The interest in the Church garden seems to be ‘blooming’ at the moment and so I have decided to complete an update on a more regular basis, perhaps every 4 months.


April began with the addition of 2 new hanging baskets in the front car park, kindly funded by the Church.  These add a welcome splash of colour on entry to the car park and are filling out beautifully.


I have added a few extra plants to the large pots at the front of the Church which are also doing well.  Watering has been made much easier in the car park as a whole due to a water butt being kindly installed by Bob and paid for from Church funds.  This means I no longer have to trail through the Church from the flower room to fetch water, so I am very grateful indeed.


I was busy planting a variety of seeds in the greenhouse at my allotment both for the Plant Sale and for use in the Church garden.  Cosmos and aster were very successful and have provided a colourful show in the front and rear gardens of the Church.  Lots of dead heading to be done, but it is very much worth it!


I had the good fortune to be given 4 old hinged packing cases along with some scaffolding boards and thought I would re-design the vegetable garden to incorporate them.  I set about adding some organic material to the soil initially and placed the packing cases.  A family friend built a new bed for the runner beans with the scaffolding boards and I began to search for some topsoil. I discovered a lady in Avonmouth who wanted excess topsoil taken away so after 2 trips and 29 bags later, I sifted the topsoil into the beds.  I still needed a little more so ended up buying another 10 bags from a market garden in Tickenham.  I also created a new path between the runner bean bed and the front vegetable bed using a membrane and gravel, replacing old slippery boards.


I was also given a huge wooden box in which I have planted carrots and parsnips as a trial for this year. Carrots will be pulled and tried shortly and, if successful will be grown again next year.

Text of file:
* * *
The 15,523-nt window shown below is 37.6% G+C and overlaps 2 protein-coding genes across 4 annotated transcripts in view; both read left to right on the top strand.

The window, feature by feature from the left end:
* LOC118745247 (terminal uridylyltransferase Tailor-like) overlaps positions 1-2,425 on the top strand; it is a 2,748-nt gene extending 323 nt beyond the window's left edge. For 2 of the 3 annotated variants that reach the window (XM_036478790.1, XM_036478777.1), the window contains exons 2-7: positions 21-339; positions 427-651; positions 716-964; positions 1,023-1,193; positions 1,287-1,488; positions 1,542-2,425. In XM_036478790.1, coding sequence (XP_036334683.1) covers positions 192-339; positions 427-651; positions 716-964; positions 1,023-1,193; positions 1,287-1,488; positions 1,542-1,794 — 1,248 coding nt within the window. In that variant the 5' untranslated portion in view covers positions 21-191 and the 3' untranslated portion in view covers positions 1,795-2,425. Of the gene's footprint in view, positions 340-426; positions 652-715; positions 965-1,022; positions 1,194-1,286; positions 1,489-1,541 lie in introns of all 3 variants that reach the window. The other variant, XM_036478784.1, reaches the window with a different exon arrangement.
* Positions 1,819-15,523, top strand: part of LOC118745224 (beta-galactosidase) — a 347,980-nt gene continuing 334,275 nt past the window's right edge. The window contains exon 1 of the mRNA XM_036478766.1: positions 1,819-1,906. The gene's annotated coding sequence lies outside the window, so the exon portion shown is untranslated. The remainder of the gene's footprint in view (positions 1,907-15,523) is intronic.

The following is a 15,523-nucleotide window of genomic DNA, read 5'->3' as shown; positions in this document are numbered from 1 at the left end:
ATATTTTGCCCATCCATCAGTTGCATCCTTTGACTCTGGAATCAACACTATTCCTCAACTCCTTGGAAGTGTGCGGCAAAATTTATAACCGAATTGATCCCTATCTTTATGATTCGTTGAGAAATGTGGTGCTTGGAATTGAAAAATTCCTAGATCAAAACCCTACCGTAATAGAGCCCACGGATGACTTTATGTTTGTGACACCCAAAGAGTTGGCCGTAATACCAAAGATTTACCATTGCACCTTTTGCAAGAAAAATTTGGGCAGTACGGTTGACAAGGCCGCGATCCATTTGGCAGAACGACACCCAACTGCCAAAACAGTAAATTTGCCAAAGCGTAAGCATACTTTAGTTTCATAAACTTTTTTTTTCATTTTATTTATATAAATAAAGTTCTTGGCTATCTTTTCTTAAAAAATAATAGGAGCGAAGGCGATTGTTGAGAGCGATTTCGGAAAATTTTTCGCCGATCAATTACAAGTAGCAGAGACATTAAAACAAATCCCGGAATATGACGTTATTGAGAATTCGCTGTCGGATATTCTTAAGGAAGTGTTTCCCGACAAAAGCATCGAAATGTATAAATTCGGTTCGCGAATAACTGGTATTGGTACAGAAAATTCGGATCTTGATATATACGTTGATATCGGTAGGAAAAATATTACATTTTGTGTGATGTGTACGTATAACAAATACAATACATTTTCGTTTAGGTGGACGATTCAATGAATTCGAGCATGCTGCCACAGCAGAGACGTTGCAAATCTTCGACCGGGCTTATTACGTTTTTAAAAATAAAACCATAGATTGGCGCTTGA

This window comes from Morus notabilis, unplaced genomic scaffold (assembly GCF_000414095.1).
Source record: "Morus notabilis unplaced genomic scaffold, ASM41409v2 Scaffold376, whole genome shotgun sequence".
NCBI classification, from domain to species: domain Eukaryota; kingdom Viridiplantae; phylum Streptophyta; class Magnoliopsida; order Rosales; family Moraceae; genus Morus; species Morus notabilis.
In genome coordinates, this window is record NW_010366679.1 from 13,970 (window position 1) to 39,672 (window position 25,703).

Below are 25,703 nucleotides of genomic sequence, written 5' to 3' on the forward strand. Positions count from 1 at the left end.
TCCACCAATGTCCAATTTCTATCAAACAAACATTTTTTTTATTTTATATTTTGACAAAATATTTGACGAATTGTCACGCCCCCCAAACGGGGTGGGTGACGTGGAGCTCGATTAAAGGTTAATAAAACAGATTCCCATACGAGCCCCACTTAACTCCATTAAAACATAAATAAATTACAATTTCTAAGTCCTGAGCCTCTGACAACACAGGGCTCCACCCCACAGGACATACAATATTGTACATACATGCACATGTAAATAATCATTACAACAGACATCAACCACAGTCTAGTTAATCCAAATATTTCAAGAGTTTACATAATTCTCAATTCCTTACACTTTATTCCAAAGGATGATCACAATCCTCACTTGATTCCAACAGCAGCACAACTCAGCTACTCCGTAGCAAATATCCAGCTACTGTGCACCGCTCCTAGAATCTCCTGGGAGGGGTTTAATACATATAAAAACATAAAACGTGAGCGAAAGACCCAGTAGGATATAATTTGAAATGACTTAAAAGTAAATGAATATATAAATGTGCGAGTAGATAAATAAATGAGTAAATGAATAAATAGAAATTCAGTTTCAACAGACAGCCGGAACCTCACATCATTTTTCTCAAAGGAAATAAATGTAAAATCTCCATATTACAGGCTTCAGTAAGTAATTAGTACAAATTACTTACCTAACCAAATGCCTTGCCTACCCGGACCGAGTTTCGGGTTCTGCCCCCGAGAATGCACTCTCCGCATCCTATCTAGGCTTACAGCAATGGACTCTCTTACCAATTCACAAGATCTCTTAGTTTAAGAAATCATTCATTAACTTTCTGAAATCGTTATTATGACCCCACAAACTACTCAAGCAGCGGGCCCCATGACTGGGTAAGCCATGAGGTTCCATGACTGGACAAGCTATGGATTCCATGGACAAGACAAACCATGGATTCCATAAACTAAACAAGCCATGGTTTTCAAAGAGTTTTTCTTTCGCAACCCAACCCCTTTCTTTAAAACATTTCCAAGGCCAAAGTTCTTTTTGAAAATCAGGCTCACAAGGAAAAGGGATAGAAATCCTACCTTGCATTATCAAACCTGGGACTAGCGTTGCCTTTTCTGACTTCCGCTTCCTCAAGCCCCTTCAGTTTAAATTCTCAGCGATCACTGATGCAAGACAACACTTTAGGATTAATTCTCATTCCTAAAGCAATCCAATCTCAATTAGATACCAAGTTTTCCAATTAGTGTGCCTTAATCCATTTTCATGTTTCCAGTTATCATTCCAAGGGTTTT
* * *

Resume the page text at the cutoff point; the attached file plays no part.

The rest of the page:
The new vegetable beds are now planted with runner beans, broad beans, lettuce, beetroot, radish, summer cabbage, cauliflower, red cabbage, dwarf beans and squash. The Hazel wigwam is supporting butterbeans this year which I will leave until September to harvest.  I will then pod them, dry them and put on the vegetable table as dried butterbeans for use in stews, casseroles and soups during the winter months.


Some new additions have been made to the perennial bed, some courtesy of the Plant Sale in May and some which I have purchased. Amongst the plants have been a lovely pink thistle, especially for Beryl and 2 perennial lilies for Gladys, rudbeckia, lobelia, penstomen, astranta major, phlox, lady’s mantle, sedum, lavender and hollyhock.


The alpine garden was beginning to look a little forlorn so I decided to tidy it up and buy some new plants.  I also bought some pea shingle and, after planting, added a generous layer of shingle to brighten up the area but, also to keep the foliage off of the soil.  Some pieces of Welsh slate that Bob bought back from Snowdonia have also come in handy to add a little character to the area.


You may remember that back at the beginning of last year I began to clear and plant the public car park next to the Church.This project has gone from strength to strength and been very generously funded by Westbury in Bloom to the tune of £120 this year to date, added to by kind donations of plants from members of the congregation and the public who see me working there on a regular basis. I have added to the beds by planting a mixture of drought tolerant and colourful plants which are all now maturing extremely well but, I feel that the 2 beds either side of the damson tree and the budleia, are very different.


I added rocks to the steeper of the 2 beds to stop the earth washing down on to the path when it rained.  The first addition of 5 large rocks were donated by Richard and Elizabeth Lathwood but, whilst setting them into the soil, a local lady called Kate asked if I would like some more – her neighbour had some he wanted removed.  So I went along and picked them up and added them to the collection which, I think, dramatically enhances the bed.


During this time, Sue Boyd from Westbury in Bloom, was keeping a ‘watchful eye’ and suggested that the car park beds could be added to the RHS Neighbourhood Award competition. Sue invited me to the judging on July 8th to talk about what had been accomplished etc!  So I did turn up and spoke to the RHS judge and 2 Bristol City Council judges about how it had all started, the funding and public interest etc.  I was amazed when the RHS judge commented on the ‘absolutely magical planting’ in the car park beds and await the feedback of the Westbury Village bid in September.


Sue also requested that the Church Garden should be entered into the Bristol in Bloom Community Garden competition.  The aplication has been sent in and we await the judging!


So, all in all, it has been a very busy 4 months! Planting, weeding, dead heading, watering, picking, competitions!


But, best of all is the wonderful feedback and comments from the many people who use the Church and the members of the public who use the car park. Just to know that all the hard work is appreciated and admired is wonderful.  When it seems that every part of my body is aching at the end of a long day gardening, I can still smile.


Hazel Burston





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